Stevia and Monk fruit will not caramelize on their own, but will be great in drinks and some puddings/custards etc. Do a little research into these natural sugar alternatives. They are low or zero on the glycemic index, and zero carbs in most cases. If your need is a health one then really do research this in order to satisfy yourself that these are right for you.
      Can you substitute sugar with Splenda? (From Splenda website)
      Adjusting Recipes
      Splenda recommends using a one-to-one ratio of Splenda Granulated to sugar when the amount of sugar is 1 1/4 cups or less, or the amount of flour used in the recipe is at least two times the amount of sugar. However, when using more than 1 1/4 cups of Splenda or the amount of flour used is less than two times the amount of sugar, you should replace only half of the sugar with Splenda to help preserve the best consistency and baking yield.

      Splenda Granulated works best with quick bread and cakes. When you are using baking powder or baking soda as a leavening agent, subbing in Splenda is simple. Unfortunately, this is not the case when making yeast bread. When sucralose mixes with the yeast, it does not have the same rise as it would with sugar. This is because yeast ferments the sugar which contributes to the leavening. Thus, yeast breads are not a good candidate for using Splenda.

      Replacing Sugar
      Splenda Granulated is a substitute for white table sugar. If you are looking to reduce the amount of brown sugar in a recipe, it is best to use a brown sugar blend like Splenda Brown Sugar Blend. It is also difficult to replace all of the brown sugar in a recipe as artificial sweeteners will not provide the same functional properties as brown sugar. If you do use Splenda Brown Sugar Blend as a replacement, remember you only need half the amount of the Splenda blend as brown sugar.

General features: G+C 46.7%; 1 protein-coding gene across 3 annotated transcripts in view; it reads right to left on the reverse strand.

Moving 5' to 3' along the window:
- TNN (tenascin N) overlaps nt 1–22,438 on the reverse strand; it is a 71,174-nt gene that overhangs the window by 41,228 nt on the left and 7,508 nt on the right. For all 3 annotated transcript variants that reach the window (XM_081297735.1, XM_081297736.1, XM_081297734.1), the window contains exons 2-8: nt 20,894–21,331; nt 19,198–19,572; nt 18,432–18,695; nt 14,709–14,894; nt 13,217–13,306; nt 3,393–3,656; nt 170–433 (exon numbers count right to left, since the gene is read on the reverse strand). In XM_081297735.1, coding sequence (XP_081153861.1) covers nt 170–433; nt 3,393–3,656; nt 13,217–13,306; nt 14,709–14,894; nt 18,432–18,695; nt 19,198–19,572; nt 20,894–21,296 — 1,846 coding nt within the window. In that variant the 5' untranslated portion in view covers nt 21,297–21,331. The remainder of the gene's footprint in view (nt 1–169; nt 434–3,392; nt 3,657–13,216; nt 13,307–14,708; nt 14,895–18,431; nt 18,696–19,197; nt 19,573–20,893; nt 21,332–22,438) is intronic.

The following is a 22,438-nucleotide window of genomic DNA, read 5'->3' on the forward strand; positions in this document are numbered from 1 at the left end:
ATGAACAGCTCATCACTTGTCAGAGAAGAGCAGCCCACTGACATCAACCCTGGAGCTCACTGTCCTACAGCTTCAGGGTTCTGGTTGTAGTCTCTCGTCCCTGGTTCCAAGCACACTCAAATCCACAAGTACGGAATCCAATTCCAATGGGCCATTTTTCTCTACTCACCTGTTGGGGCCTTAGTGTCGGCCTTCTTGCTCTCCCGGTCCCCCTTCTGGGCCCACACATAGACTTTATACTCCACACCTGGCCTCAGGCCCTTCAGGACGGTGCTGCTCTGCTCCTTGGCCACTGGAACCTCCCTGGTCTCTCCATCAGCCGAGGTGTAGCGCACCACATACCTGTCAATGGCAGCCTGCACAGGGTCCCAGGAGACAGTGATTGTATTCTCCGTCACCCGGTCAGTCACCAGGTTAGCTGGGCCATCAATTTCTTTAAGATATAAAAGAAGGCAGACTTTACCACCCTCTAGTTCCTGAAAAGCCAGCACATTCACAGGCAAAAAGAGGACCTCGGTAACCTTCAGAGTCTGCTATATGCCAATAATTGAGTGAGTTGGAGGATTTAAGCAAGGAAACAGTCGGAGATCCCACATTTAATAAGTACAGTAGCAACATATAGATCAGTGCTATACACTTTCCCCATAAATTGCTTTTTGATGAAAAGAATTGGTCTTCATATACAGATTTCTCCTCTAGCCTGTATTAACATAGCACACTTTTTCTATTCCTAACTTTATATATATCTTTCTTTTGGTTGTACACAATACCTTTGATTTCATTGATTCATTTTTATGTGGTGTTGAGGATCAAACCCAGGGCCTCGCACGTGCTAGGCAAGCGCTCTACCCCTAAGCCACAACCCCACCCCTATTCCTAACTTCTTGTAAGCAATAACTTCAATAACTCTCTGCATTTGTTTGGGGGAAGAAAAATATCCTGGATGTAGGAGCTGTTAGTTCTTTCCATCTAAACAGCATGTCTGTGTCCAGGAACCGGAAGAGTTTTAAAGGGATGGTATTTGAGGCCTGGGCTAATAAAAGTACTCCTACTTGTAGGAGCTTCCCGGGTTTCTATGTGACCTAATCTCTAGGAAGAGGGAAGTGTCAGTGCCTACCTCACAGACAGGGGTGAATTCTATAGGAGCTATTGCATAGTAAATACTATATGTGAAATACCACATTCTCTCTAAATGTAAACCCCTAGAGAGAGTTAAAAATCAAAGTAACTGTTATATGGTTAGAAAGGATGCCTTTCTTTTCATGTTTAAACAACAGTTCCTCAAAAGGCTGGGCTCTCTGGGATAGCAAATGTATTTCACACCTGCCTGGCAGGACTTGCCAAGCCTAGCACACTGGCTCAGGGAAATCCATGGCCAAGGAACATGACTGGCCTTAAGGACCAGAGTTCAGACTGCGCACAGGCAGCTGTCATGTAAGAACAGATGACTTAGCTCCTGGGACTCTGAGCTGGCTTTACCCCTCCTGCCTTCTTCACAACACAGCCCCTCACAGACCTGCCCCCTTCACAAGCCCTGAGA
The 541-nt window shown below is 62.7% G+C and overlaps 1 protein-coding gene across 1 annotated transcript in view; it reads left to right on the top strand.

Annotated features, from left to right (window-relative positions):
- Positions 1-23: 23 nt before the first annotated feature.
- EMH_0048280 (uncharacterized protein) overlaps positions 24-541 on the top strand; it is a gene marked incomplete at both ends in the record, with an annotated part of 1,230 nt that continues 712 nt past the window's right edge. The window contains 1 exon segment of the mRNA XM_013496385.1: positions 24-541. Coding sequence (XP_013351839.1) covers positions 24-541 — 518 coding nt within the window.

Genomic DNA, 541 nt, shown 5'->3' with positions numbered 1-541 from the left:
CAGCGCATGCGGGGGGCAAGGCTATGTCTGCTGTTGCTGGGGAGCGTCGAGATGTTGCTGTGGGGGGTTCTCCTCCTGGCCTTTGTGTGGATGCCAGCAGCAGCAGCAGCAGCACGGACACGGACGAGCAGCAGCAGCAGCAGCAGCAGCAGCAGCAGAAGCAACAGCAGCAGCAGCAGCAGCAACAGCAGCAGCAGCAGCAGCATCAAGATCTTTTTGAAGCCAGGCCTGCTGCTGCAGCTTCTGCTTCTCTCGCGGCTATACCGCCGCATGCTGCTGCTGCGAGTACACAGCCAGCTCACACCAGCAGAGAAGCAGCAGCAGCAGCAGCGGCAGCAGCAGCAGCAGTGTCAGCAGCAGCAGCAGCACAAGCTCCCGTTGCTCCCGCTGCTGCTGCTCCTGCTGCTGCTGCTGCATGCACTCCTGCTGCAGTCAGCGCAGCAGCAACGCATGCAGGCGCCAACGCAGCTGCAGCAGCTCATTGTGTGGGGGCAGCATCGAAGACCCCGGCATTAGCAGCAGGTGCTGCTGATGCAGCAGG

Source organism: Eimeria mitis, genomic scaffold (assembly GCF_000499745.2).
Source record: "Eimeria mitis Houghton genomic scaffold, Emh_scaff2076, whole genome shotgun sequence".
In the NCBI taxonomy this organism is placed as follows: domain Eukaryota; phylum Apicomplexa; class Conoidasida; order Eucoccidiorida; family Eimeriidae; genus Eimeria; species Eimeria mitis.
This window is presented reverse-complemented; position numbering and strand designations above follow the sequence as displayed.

I hope this is of help to you. Do a little research around Stevia too, I think you wil find that interesting,
      Gemma 🙂

  7. Annette Thivierge on May 7, 2019 at 7:24 pm

    To sub in a banana instead of an egg, does the banana have to be ripe or “over” ripe (like for banana bread)? I confess that the only way I like bananas is on the “green” side; once it gets brown spots I’m done. I think it’s the texture 😊. Thank you

    • Gemma Stafford on May 8, 2019 at 10:38 pm

      Hi Annette,

      It can be a green banana either, that will work well. It doesn’t have to have any black on it.


  8. Appu chef on May 7, 2019 at 6:33 pm

    Thanks for the substitutes. So glad for saying that I am appu who talk with u at ense you also wish me happy birthday. I trya substitute for white velvet cake.can we replace egg in frying chrro and whipping egg white????

    • Gemma Stafford on May 9, 2019 at 2:35 am

      Hi Appu,
      good to have you here with us.
      The substitute for egg in a sponge cake is always going to be either a fruit puree or flax egg.
      Get to know aquafaba, this works reasonably well as a substitute for egg white in baking, google this one!
      Churros were often made without egg, just like a pancake type batter really, and you can use a little natural yogurt in this if you wish, or just leave it out.
      Thank you for being in touch here, and also on Ense!
      Gemma 🙂

  9. Gabby on May 7, 2019 at 6:19 pm

    These are some nice tips and protocols that I suppose everyone should know about so that they could make the ideal dish as per expectations. Good blog article, please write more like this.

    • Gemma Stafford on May 9, 2019 at 2:36 am

      Hi Gabby,
      thank you, I certainly will. Thank you for being in touch, I appreciate it,
      Gemma 🙂

  10. Appu chef on May 7, 2019 at 5:20 pm

    Thanks for the substitutes so glad for saying that I am appu how speak with u on ense

    • Gemma Stafford on May 8, 2019 at 10:46 pm

      Hi Appu!

      Of course I remember you from Ense. I’ll be posting there more often I promise.

      Hope you are well :).